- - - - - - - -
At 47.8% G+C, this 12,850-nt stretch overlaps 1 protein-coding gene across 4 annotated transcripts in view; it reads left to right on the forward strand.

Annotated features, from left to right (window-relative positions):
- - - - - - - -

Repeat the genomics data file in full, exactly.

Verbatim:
At 47.8% G+C, this 12,850-nt stretch overlaps 1 protein-coding gene across 4 annotated transcripts in view; it reads left to right on the forward strand.

Annotated features, from left to right (window-relative positions):